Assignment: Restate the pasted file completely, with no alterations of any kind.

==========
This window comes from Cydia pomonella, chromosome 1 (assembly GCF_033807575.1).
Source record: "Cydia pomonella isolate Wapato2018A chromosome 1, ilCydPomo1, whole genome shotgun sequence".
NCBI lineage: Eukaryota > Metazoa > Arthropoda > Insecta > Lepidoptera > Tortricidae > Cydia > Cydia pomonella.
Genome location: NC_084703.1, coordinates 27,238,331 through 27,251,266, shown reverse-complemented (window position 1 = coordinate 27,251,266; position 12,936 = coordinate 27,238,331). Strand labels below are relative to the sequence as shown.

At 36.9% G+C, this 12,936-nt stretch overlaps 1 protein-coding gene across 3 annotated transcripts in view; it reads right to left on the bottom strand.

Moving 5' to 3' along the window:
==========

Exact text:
This window comes from Cydia pomonella, chromosome 1 (assembly GCF_033807575.1).
Source record: "Cydia pomonella isolate Wapato2018A chromosome 1, ilCydPomo1, whole genome shotgun sequence".
NCBI lineage: Eukaryota > Metazoa > Arthropoda > Insecta > Lepidoptera > Tortricidae > Cydia > Cydia pomonella.
Genome location: NC_084703.1, coordinates 27,238,331 through 27,251,266, shown reverse-complemented (window position 1 = coordinate 27,251,266; position 12,936 = coordinate 27,238,331). Strand labels below are relative to the sequence as shown.

At 36.9% G+C, this 12,936-nt stretch overlaps 1 protein-coding gene across 3 annotated transcripts in view; it reads right to left on the bottom strand.

Moving 5' to 3' along the window: